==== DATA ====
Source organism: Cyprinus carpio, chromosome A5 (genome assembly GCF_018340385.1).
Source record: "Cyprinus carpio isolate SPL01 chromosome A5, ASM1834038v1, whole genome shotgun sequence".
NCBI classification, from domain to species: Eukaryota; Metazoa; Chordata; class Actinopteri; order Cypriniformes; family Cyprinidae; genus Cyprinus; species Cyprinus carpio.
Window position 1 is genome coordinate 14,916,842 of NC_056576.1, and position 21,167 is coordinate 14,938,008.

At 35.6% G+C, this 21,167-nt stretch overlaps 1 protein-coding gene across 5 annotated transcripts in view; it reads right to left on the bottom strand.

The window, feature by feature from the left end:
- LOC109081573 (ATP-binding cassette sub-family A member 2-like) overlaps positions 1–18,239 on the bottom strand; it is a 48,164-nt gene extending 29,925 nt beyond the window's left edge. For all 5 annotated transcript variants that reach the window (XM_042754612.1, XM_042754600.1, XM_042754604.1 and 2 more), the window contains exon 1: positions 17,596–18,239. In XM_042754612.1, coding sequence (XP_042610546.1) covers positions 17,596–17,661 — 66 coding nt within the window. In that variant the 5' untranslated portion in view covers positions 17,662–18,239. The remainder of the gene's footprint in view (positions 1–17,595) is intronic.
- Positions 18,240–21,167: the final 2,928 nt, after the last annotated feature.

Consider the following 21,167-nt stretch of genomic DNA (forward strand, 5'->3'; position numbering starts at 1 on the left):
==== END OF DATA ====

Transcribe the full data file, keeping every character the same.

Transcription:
Source organism: Cyprinus carpio, chromosome A5 (genome assembly GCF_018340385.1).
Source record: "Cyprinus carpio isolate SPL01 chromosome A5, ASM1834038v1, whole genome shotgun sequence".
NCBI classification, from domain to species: Eukaryota; Metazoa; Chordata; class Actinopteri; order Cypriniformes; family Cyprinidae; genus Cyprinus; species Cyprinus carpio.
Window position 1 is genome coordinate 14,916,842 of NC_056576.1, and position 21,167 is coordinate 14,938,008.

At 35.6% G+C, this 21,167-nt stretch overlaps 1 protein-coding gene across 5 annotated transcripts in view; it reads right to left on the bottom strand.

The window, feature by feature from the left end:
- LOC109081573 (ATP-binding cassette sub-family A member 2-like) overlaps positions 1–18,239 on the bottom strand; it is a 48,164-nt gene extending 29,925 nt beyond the window's left edge. For all 5 annotated transcript variants that reach the window (XM_042754612.1, XM_042754600.1, XM_042754604.1 and 2 more), the window contains exon 1: positions 17,596–18,239. In XM_042754612.1, coding sequence (XP_042610546.1) covers positions 17,596–17,661 — 66 coding nt within the window. In that variant the 5' untranslated portion in view covers positions 17,662–18,239. The remainder of the gene's footprint in view (positions 1–17,595) is intronic.
- Positions 18,240–21,167: the final 2,928 nt, after the last annotated feature.

Consider the following 21,167-nt stretch of genomic DNA (forward strand, 5'->3'; position numbering starts at 1 on the left):